Proximus CEO disappoints with net neutrality stance

Thursday 4 January 2018 | 13:57 CET | Market Commentary
Proximus CEO Dominique Leroy has given a twist to the discussion on net neutrality in order to reintroduce a well-known theme. The CEO noted that Google, Facebook and Netflix need more capacity, which they do not pay for. It is disappointing to get this outdated position from the CEO of a major telecom company.

The US will have to accept a market without net neutrality regulation. One advantage of this: the rest will be able to establish experimentally whether these regulations are necessary.

US will experimentally determine whether net neutrality (NN) control is required

First, a short word about net neutrality. It is such a complicated subject that it is difficult to take a balanced view. Operators must always perform 'traffic management' to properly distribute scarce capacity. It is not only about bandwidth, but also about quality, as Vodafone recently emphasized. NN was recently in the news again due to the reversal of NN legislation in the US. A few years ago, operators told the FCC that NN legislation was not necessary because they would behave in line anyway. The FCC has now come back from its position and told the Federal Trade Commission (FTC) to keep an eye on the market.

We will have to see if this prevents 'throttling' and 'blocking'. The large internet companies are in favour of NN legislation, although they are the ones that can benefit from its abolition, at least on paper. Incidentally, moderate Republicans in the US came up with a bill to reconcile the parties. One positive to take from this situaiton: it can now be determined experimentally how the market will behave in the absence of NN regulation.

Major internet players cannot contribute to broadband investments

And now the theorem of Leroy and why this argument about broadband investment falls apart completely. The position surfaced years ago in the US and was taken over by Ad Scheepbouwer (then CEO of KPN). When he left in 2011, he came back to it. Eelco Blok also fell into the trap and perhaps he, at his forthcoming resignation, will come to the conclusion that this position does not work. The arguments against the statement are as follows.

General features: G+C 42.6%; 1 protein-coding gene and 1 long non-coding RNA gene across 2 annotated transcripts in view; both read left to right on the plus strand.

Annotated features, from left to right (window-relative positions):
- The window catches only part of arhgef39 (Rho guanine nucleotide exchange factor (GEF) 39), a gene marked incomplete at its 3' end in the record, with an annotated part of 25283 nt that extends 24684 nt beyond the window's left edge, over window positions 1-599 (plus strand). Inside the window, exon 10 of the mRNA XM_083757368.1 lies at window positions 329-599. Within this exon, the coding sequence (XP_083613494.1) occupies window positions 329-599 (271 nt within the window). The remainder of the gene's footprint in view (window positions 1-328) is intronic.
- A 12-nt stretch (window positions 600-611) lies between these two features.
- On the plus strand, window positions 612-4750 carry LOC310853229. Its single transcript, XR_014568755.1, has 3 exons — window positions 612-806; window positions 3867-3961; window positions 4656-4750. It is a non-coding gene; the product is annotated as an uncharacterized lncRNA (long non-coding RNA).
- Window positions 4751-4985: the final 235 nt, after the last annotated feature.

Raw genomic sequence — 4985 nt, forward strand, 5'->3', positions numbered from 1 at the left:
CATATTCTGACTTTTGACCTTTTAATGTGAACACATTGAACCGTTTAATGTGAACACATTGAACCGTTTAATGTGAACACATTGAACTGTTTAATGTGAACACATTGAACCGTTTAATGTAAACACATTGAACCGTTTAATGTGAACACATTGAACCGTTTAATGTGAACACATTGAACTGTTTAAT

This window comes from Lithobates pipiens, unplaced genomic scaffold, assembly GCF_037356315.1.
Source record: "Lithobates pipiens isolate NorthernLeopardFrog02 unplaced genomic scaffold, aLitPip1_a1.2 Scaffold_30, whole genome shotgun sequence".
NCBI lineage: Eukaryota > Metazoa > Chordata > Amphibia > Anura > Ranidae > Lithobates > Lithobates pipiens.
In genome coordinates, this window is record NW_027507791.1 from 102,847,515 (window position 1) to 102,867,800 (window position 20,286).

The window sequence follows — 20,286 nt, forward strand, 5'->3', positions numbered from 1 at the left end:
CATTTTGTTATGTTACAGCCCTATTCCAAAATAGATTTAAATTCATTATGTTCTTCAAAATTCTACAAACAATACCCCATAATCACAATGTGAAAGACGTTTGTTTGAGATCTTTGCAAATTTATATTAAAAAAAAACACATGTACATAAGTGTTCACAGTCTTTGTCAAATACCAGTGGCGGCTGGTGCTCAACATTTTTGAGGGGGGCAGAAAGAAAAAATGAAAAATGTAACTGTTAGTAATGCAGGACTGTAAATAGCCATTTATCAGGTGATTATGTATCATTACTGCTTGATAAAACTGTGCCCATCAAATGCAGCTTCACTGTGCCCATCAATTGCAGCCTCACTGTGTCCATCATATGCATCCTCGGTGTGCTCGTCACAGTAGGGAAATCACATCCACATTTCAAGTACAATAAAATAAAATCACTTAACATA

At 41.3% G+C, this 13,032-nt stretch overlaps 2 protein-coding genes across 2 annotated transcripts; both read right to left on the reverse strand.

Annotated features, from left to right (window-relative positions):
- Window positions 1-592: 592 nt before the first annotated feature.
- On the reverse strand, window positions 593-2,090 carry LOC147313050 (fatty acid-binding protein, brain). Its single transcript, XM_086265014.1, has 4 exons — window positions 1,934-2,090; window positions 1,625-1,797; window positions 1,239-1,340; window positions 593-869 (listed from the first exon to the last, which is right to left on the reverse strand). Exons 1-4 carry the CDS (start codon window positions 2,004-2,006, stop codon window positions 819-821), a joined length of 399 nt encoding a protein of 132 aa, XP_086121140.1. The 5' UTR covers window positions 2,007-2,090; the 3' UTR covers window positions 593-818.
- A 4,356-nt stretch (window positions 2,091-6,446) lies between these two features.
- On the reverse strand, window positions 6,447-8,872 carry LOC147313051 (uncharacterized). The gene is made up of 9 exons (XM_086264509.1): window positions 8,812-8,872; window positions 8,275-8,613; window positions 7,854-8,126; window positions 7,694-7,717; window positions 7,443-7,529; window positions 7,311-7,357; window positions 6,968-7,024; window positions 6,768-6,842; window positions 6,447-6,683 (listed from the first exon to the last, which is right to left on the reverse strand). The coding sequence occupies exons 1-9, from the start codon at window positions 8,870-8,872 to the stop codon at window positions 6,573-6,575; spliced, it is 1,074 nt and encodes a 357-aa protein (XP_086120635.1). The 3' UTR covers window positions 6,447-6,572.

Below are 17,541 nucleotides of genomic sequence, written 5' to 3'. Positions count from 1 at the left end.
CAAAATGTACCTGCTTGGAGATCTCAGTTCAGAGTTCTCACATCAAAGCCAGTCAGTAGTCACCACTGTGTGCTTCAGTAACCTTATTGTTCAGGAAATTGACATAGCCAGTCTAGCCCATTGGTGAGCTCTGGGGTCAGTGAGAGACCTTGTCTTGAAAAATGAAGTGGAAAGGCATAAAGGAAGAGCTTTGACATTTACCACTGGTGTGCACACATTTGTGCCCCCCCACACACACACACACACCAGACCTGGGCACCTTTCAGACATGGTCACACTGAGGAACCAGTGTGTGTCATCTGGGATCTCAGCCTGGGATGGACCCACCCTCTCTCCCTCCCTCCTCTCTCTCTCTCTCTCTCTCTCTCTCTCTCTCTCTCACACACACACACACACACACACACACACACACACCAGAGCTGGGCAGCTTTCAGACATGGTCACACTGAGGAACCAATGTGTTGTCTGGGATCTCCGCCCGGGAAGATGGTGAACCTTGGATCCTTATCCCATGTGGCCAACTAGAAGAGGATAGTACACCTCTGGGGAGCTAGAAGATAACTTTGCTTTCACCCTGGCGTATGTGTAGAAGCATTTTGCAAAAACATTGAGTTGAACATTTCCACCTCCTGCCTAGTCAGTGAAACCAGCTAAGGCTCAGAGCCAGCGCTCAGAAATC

• The statement goes against how cash flow works. ISPs (operators) are paid by end users. They recover costs from them. The fact that the broadband market is competitive and offers little room for price increases is independent of this. There has hardly been mention of this last argument over the past few years, considering the annual price increases at KPN and Ziggo, among others.
  • Google, Facebook and Netflix invest billions in infrastructure. Think of data centres, sub-marine fibre optic connections and cache networks in the operator exchanges. When it comes to investing, the 'last mile' is the domain of the operator, not that of the major internet players.  
  • Also in other sectors, upstream partners do not pay for 'last mile' infrastructure costs. Think of broadcasters which receive money from operators for the transmission of channels (content). The electricity network can also serve as an analogy: manufacturers such as Philips ensure that consumers use electricity, but do not pay for the costs of the electricity network.·
  • A simple calculation shows that Google, Facebook and Netflix cannot pay. The free cash flow (according to their own definition) of these companies over the past 12 months was roughly at +USD 24 billion, +USD 16 billion and –USD 2 billion. Even if we took a large part of this amount (say 10%), we are talking about USD 3.8 billion, to be spread across roughly 3 billion fixed broadband lines and 7 billion mobile worldwide. That amounts to a contribution from these three parties of less than USD 1 per year per line. So completely insignificant.

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